Memoirs of a 30-something Mum with a one-year-old

When does your baby become a toddler? For me it came around far too quickly. In this blog post I look back at some of the 'penny-drop moments' my husband and I have been through in the past year.

My son Flynn recently turned one and he was suddenly classed as a toddler in the eyes of society – but to me he was still a baby. Yet two months later, the word toddler couldn't be more apt. How did this happen and right under my nose without me realising? I've gone from religiously sterilising bottles and making sure purees are warmed, to buying shoes, taking regular trips to A&E and finding segments of ham sandwich stuffed in unusual places around the house. I’m currently mourning the fact that certain shops only sell baby-gros that go up to the age of 18 months, that I don’t need to sterilise bottles and that we don’t have to use formula anymore. I dreamed of getting to this point six months ago while knee-deep in milk, weaning recipe books and massively lacking sleep, but now that I’m here, I feel like I’ve taken all of that for granted. I miss my baby.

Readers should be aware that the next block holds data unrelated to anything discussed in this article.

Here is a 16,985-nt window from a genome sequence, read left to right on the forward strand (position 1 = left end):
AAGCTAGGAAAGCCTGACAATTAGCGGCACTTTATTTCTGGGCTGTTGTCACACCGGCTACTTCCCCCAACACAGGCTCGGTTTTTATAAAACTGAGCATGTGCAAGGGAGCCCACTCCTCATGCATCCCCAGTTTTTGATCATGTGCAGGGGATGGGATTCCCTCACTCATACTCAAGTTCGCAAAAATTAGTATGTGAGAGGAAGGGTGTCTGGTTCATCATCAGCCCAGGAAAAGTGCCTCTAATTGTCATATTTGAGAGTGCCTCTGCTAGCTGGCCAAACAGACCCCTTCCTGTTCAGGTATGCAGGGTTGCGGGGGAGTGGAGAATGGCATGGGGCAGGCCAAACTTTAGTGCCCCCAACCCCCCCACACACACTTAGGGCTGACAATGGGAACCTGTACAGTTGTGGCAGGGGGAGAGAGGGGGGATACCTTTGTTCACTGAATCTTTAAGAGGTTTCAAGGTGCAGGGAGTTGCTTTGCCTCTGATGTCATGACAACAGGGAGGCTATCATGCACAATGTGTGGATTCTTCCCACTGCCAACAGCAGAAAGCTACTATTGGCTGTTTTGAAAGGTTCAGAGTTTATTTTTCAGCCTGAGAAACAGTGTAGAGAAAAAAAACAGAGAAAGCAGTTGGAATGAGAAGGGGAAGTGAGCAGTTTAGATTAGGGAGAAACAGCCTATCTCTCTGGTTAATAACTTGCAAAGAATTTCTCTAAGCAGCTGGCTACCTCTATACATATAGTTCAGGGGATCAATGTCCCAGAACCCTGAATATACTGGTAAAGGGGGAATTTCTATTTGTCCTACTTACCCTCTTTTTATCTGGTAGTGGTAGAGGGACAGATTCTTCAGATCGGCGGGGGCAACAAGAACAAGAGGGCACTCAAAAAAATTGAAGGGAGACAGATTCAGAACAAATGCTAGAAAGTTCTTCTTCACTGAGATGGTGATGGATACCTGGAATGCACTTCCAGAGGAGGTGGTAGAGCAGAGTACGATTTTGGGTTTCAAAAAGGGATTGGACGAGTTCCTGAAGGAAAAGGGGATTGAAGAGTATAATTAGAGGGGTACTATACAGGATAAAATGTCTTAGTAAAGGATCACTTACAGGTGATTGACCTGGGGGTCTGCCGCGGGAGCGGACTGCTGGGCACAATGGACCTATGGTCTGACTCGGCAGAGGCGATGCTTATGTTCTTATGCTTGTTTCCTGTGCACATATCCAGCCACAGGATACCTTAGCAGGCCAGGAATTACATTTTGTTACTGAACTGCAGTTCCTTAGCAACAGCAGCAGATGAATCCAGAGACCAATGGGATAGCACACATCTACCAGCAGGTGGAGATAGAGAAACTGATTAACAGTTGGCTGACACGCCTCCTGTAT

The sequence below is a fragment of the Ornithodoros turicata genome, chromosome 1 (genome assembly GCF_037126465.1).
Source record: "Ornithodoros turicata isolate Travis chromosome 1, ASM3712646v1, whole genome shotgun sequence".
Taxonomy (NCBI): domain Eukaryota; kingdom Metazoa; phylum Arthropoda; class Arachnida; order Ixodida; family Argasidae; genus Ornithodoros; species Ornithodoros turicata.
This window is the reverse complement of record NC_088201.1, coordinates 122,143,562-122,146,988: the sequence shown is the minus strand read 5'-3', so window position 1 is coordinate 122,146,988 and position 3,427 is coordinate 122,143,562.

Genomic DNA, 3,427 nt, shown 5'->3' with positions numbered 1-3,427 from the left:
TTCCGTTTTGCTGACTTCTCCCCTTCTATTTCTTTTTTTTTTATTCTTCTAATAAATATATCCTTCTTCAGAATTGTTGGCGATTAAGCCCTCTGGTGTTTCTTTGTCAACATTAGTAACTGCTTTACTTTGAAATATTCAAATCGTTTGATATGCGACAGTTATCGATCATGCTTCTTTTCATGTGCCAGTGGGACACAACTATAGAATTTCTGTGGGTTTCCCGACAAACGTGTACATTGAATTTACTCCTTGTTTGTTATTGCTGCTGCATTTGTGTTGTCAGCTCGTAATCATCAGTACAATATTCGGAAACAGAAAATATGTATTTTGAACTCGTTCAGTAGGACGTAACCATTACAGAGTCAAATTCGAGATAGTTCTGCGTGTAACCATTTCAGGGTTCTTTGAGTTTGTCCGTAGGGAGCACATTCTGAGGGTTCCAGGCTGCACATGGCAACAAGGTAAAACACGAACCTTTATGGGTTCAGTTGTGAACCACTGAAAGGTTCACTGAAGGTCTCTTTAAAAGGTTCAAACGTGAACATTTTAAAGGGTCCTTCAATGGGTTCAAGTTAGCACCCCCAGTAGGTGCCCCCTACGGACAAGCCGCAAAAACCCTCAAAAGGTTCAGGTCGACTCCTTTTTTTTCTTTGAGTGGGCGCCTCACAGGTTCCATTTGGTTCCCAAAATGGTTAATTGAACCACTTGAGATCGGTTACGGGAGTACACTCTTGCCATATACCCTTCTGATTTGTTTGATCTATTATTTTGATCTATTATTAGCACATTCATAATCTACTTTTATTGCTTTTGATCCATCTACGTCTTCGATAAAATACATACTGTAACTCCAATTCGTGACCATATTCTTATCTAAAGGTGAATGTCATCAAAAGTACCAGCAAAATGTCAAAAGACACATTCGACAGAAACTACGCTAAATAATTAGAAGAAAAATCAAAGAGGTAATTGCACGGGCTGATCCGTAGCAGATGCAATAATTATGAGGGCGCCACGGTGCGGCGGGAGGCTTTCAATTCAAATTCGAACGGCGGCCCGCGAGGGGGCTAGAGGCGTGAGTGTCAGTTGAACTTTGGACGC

So I’ve put together a list of things that I have collectively named ‘my penny-drop moments’ that have occurred over the past year. It’s a mixed bag and, of course, written by a first-time parent, so a few things may come across as quite full-on. But at the time it was everything to me and it may be everything to someone going through the same experiences right now, so I hope my observations can help those individuals. 

 

I was the ultimate career-girl pre-child. When I was pregnant, I was told in a jokey-but-with-a-serious-undertone-way how my career would take a backseat and I would have to give up on my incessant drive to succeed.